Too bad most would-be skilled programmers would tend to scoff at most of what’s written in this article as being some form of “crazy”… but then once upon a time the notion of generating electricity was also seen as being “crazy” along with the notion of gravity and quantum physics.  I can live with what others wish to say… so long as I get to build something really cool along the way.

This proves I have been working on the Public CargoChief Site !!!

Yes, you heard it from me first.

Whenever we get to the day when CargoChief goes public and I am worth millions (*cough* * cough*) we can all point to the day when I was working on the Public Site for CargoChief and I was working for peanuts and a big IOU, I hope.

Munin for CargoChief, seems like I have some systems level Linux skills after-all… as-if there was ever any doubt out there.

Munin for preview.cargochief.com

BTW – I rolled the back-end for this site myself using Python/Django/Tornado/nginx/wsgi running in Ubuntu 12.04 hosted at Amazon EC2.

Now you might not know by looking at me or talking to me that I know how to do all this fancy Linux magic… well, I do, and I have been doing all this fancy Linux Magic for the past going on 10+ years but then I also got started with Unix back in the day (circa. 1983) when Linux did not even exist just yet.

The nice thing about Amazon EC2 is… it’s pretty easy to whip-up an on-demand highly-scalable back-end using nothing but a bit of duct tape and some imagination when everyone else is using Puppet and going totally nuts with complexity when all along all it takes is maybe one script and some imagination along with a more than average understanding of TCP/IP. *pats himself on the back*.

 

SSH Man-in-the-Middle (Soft Hack)

A successful SSH based Man-in-the-Middle Attack might go something like this – there are a couple of assumptions but lazy or novice users will probably fall for some if not all of this.

Assumption #1

This works best for users of newly established VMs such as those one might provide via Amazon EC2.

Assumption #2

Users who simply do not pay close attention to the details will fall for much of what this attack seeks to accomplish.

Assumption #3

SSH Terminal Emulation is required by this hack.  This can be easily built using Python and Paramiko.

Assumption #4

SCP Emulation is also required to make this hack work. This can be easily built using Python and Paramiko.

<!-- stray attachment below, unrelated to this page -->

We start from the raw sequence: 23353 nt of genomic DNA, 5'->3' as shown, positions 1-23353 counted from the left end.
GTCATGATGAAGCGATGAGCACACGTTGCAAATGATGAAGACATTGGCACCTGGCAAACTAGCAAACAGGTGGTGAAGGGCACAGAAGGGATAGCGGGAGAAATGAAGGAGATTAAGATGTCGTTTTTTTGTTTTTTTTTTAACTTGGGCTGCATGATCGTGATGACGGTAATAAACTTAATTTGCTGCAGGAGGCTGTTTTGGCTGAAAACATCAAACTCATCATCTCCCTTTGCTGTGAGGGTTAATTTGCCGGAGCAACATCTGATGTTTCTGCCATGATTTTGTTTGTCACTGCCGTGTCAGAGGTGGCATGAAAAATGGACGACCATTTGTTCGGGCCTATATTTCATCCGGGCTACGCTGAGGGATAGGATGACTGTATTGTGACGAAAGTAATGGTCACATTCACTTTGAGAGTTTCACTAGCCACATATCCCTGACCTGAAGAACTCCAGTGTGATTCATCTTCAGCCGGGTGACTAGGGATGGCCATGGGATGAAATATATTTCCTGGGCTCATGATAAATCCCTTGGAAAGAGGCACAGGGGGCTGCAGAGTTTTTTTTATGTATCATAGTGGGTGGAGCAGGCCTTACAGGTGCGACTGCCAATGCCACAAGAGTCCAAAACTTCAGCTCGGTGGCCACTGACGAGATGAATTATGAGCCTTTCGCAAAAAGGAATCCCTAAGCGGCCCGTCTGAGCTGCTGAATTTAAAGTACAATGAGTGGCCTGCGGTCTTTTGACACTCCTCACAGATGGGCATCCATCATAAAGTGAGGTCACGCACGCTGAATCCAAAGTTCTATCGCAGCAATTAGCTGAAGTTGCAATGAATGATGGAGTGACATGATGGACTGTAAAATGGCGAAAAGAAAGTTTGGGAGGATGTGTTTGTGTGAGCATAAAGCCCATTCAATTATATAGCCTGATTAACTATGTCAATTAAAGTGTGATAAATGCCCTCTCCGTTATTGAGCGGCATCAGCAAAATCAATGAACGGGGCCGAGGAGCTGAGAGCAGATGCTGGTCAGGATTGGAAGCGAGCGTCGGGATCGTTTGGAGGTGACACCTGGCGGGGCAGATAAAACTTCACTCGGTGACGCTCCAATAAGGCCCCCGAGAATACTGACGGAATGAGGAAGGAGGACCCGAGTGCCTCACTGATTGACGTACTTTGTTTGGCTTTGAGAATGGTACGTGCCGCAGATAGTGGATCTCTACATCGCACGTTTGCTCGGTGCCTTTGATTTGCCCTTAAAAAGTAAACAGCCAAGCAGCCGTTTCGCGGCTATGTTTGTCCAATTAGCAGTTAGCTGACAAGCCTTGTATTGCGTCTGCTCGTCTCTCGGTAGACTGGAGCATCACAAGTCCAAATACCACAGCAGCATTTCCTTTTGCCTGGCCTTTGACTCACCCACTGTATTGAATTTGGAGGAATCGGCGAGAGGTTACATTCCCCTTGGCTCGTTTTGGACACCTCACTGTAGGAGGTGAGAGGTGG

Assumption #5

The end-user connects to the man-in-the-middle via SSH Terminal Emulation to begin using the newly created VM Instance via password login or a key-pair provided by the attacker – this works best when the end-user will just go along with the process of allowing someone else to do most of the work such as but not limited to allowing someone else to establish the key-pair for a seemingly newly created VM instance.

Assumption #6

Assuming the end-user chose to connect using SCP via a password, the man-in-the-middle need not even know if the provided password is correct since the SSH Terminal Emulation is just window-dressing.

Assumption #7

The SSH Terminal and SCP Emulation is all fake – I was almost sure this was already understood by most readers.  The end-user will “see” what is expected to be a newly installed Linux file system with either nothing in the .ssh folder or a key-pair that was provided for the user – the goal here is to get the end-user to accept the man-in-the-middle as legit even though it is not at-all legit.

Assumption #8

Once the end-user has either accepted the provided key-pair or uploaded a real public key the fun can begin.

Assumption #9

Now that the end-user has jumped through all the required hoops and is really using a fake SSH/SCP Terminal Session the user will make requests of the fake man-in-the-middle “proxy” (the man-in-the-middle will coax the end-user into uploading a real Public Key – the one the real end-point is using – the end-user will also be coaxed into revealing the Private Key’s Passphrase all the while thinking this makes the whole system that much more secure…); you can probably see where this is going by now.  If not, there is still some hope for your soul.

Assumption #10

The Internet is a huge house of cards surrounded by smoke and mirrors and enough assumptions to allow almost any hacker with sufficient skill to achieve whatever may be desired.  User’s have to know more than the hackers they share their Internet experiences with… most users do not.

Enjoy !!!

Ubuntu Enterprise Linux 11.04

Everyone knows RHEL (Red Hat Enterprise Linux) is all “Enterprise” just because “Enterprise” is in the name – Doh !

Now I give you Ubuntu Enterprise Linux 11.04

Method #1

This is really super-simple because as my readers know, the simpler the better even when simpler is largely overlooked by the masses just because it may be perceived to be just-too-simple.

  1. Install RHEL (any version works) in the computer of your choice, the computer cannot be older than 2009 to work. (DO NOT USE A VM)
  2. Install the latest VirtualBox version 4 or later.
  3. Create a VM using VirtuBox 4.x in RHEL.
  4. Install Ubuntu Server or Desktop 11.04 in the VM you created in Step #3.
  5. Done !
Now all I/O will flow through the Magic Unicorn OS known as Red Hat – and now Ubuntu is using Red Hat for everything one might want to use Red Hat for.
Just in case some of you are reaching for your phones to call the nearest Asylum to have little ole me admitted on a 72 hour administrative hold… LOL  Keep in mind this is being done by your nearest Citrix Xen Server 5.6 because it too uses RHEL as the host OS in which you will be expected to run your Guest OS in a VM – hehe.
I actually proposed this to a Manager I have been working with but the idea was not embraced, probably because it just makes too damned much sense especially if the product you are managing runs in Debian but your I.T. support people are telling you they only want to support RHEL because it is the blessed OS for the Enterprise.